"When the man who’s going to lead this country claims climate change is a hoax, we need people willing to stand up for the facts."
As progressives lament the impending inauguration of an administration that rejects the idea of human-caused climate change, a newly launched group says we should stop holding our breath waiting for politicians to embrace science. Instead, scientists should become politicians themselves.
The group—named 314 Action after the first three digits of the number pi—has a mission to encourage politically engaged scientists to run for office at all levels of government, to connect them with traditional sources of campaign funding, and to get as many scientists elected during the 2018 campaign cycle as possible. The hope is that with more politician scientists speaking sense on issues such as climate change, they will serve as a counterbalance to the anti-science policies that have arisen mainly on the right.
"Running for Congress in 2014 as a chemist and a breast cancer researcher, I felt like I was locked out of a lot of the traditional networks of Democratic donors," Shaughnessy Naughton, the board president of 314 Action, told me. "It's a hinderance for people coming from nontraditional political backgrounds."
Shaughnessy ran for Congress in Pennsylvania again in 2016, but lost in the Democratic primary. She says she can use the experience from her losses to help scientists have stronger representation on a local, state, and national level.
"We have school boards that are determining the curriculum for our children and having people with a pro-science agenda at the table is very important," she said. "We're looking at the federal level, which is very important, but we're also looking a few steps prior to that so we can build a pipeline to have more scientists at all levels of government."
"When the man who's going to lead this country claims climate change is a hoax, we need people willing to stand up for the facts"
Political observers have long wondered why there aren't more scientists who turn into successful politicians. The New York Times suggested in 2012 that it's in part because "Americans have long privately dismissed scientists and mathematicians as impractical and elitist," while scientists themselves have said that it's often difficult to take time away from the lab bench to run for office. Many scientists have also felt that science should remain above politics, an attitude that is quickly changing with the election of Trump and conservative politicians around the world.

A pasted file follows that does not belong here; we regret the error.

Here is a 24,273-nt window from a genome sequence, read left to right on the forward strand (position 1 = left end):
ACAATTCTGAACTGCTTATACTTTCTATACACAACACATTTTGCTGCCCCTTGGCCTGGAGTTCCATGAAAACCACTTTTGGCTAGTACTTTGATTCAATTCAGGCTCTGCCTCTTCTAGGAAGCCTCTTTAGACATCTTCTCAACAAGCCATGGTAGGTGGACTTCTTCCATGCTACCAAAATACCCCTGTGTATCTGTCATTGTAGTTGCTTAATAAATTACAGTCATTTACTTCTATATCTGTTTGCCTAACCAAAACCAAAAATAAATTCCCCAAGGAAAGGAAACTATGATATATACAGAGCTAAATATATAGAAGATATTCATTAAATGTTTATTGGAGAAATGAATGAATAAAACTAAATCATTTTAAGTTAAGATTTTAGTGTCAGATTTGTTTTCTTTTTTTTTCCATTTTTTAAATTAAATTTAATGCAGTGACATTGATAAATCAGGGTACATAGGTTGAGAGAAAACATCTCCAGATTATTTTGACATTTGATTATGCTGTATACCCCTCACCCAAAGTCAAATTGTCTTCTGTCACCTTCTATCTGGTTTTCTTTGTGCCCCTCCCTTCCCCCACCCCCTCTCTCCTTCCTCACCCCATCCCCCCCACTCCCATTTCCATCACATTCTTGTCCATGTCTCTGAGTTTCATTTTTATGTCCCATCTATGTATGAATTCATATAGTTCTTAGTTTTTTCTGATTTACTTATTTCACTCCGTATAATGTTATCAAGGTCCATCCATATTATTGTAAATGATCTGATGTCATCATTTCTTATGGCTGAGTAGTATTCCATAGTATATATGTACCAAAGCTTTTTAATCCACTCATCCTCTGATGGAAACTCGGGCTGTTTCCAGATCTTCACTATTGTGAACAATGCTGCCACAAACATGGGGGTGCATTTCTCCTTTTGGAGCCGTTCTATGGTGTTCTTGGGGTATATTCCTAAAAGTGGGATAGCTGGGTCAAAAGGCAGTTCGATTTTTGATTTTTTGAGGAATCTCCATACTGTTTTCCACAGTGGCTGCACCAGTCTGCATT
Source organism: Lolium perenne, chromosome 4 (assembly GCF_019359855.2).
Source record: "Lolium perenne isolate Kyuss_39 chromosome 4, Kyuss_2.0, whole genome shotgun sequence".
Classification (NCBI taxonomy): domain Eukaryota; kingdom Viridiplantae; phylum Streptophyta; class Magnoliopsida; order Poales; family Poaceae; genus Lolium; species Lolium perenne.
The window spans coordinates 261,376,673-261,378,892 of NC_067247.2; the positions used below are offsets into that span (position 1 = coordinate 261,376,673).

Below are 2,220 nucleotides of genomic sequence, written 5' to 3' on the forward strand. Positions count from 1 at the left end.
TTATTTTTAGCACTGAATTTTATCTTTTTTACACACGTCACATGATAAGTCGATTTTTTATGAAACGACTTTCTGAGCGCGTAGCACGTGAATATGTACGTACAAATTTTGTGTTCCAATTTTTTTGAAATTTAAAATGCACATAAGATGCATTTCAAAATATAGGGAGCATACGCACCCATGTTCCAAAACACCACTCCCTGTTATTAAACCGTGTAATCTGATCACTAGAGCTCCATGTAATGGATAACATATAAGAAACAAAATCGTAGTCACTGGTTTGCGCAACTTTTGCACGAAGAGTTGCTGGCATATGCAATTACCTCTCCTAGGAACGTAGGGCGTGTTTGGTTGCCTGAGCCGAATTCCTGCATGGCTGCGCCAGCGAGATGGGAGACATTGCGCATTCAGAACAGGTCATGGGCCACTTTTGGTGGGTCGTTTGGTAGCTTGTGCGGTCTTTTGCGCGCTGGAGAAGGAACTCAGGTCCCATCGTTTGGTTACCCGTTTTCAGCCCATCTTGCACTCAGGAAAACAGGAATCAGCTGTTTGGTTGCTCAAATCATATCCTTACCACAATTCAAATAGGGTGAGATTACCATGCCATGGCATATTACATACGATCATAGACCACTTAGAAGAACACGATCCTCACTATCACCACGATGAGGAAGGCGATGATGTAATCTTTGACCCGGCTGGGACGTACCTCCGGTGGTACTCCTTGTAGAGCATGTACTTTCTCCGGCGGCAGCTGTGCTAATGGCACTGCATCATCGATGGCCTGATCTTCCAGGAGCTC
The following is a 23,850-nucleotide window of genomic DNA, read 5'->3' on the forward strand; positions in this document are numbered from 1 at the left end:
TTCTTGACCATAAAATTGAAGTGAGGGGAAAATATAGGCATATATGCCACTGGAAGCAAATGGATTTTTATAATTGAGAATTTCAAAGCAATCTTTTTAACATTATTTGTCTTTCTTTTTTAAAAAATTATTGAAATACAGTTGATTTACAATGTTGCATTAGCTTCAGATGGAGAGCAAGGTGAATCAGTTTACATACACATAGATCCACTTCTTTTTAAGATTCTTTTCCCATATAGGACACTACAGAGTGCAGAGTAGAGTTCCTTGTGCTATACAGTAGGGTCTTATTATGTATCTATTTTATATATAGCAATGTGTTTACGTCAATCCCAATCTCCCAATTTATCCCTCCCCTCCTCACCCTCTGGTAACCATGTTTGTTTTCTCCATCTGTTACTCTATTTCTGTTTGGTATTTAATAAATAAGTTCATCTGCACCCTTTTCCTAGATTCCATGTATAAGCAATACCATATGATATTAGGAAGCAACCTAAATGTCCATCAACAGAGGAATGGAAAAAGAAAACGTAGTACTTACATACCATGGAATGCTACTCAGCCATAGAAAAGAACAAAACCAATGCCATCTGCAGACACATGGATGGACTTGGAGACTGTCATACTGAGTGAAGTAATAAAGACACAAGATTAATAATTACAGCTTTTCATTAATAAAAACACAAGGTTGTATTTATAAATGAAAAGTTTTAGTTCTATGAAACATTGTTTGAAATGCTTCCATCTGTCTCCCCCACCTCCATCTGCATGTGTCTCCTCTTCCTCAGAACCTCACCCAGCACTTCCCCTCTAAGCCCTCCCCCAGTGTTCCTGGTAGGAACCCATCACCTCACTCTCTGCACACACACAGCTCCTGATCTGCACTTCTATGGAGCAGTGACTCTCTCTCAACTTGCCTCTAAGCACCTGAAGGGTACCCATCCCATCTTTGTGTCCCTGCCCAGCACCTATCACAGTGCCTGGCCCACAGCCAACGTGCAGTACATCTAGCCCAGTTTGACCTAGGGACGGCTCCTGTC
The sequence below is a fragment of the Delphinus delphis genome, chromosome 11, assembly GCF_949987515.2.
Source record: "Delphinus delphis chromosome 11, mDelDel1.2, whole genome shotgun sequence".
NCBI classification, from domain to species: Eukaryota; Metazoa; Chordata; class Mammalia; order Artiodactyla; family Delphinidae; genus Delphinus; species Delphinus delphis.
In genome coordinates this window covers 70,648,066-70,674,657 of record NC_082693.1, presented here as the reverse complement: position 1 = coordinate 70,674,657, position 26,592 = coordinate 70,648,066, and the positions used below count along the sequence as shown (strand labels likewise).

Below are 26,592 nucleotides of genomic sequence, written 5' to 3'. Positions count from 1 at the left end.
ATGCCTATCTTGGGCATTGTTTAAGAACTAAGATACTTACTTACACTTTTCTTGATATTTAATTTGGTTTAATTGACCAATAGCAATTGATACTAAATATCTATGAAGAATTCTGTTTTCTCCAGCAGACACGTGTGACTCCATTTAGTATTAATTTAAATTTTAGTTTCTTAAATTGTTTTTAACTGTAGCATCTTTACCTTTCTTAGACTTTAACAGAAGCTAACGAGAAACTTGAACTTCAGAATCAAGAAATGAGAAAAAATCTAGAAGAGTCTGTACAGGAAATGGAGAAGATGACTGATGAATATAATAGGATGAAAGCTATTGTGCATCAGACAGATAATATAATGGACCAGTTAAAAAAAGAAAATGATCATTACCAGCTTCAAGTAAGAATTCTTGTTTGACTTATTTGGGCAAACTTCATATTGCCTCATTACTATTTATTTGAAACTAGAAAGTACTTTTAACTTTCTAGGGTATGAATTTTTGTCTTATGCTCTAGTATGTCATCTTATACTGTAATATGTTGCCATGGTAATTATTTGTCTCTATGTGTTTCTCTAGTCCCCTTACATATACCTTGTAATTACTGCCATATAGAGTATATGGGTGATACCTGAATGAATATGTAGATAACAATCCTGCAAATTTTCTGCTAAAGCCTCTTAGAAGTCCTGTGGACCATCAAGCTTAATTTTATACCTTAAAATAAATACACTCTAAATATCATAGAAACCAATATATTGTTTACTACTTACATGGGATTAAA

"The goal is not to politicize science, but to get scientists involved in politics," Shaughnessy said. "When the man who's going to lead this country claims climate change is a hoax, we need people willing to stand up for the facts."
Currently, there are just a few Congressional representatives with backgrounds in science and math, including Democrats Bill Foster, who is a physicist; Jerry McNerney, a mathematician; Louise Slaughter, who has an undergraduate degree in microbiology; Seth Moulton, who has a Bachelor's in physics; and Jacky Rosen, who is a computer scientist. There are also several doctors in Congress, many of whom are Republicans. 314 Action will start by supporting only Democrats, because Shaughnessy said there is "a pretty clear distinction between where the party platforms are on issues like climate change."
314 Action grew out of a PAC that supported many of those candidates, and will be looking to its 75,000 donors to help identify scientists who might be cut out for the world of politics. Its board of directors has scientists, including world-renowned climate researcher Michael E. Mann, as well as political veterans, such as Joe Trippi, who ran the Howard Dean presidential campaign and regularly consults on campaigns at all levels of government. On March 14, it'll hold a webinar for scientists to talk them through basic campaign structure, communications and messaging strategies, and money-raising processes.
Trippi told me he hopes 314 Action will be similar to other organizations that help increase the representation of veterans, women, and minorities in politics.
"What we're finding is there's a feeling among scientists that they've got to do something now"
"I haven't met a lot of scientists that have harbored personal ambitions to run for office, which is something we saw with a lot of Iraq veterans initially," he said. "But you see organizations recruiting and finding vets who are interested, and you're seeing a lot of success there. I think that can be replicated."
The time may be right to make this push, as many scientists feel like a Trump administration could put the work of government scientists at risk, and marginalize the work of climate and environmental scientists. If scientists don't speak up for themselves politically, who will?
"What we're finding is there's a feeling among scientists that they've got to do something now," Trippi said. "I think there's a real sense of alarm that says it's going to have to take political leadership to make the case for science, we can't just make it from the lab."
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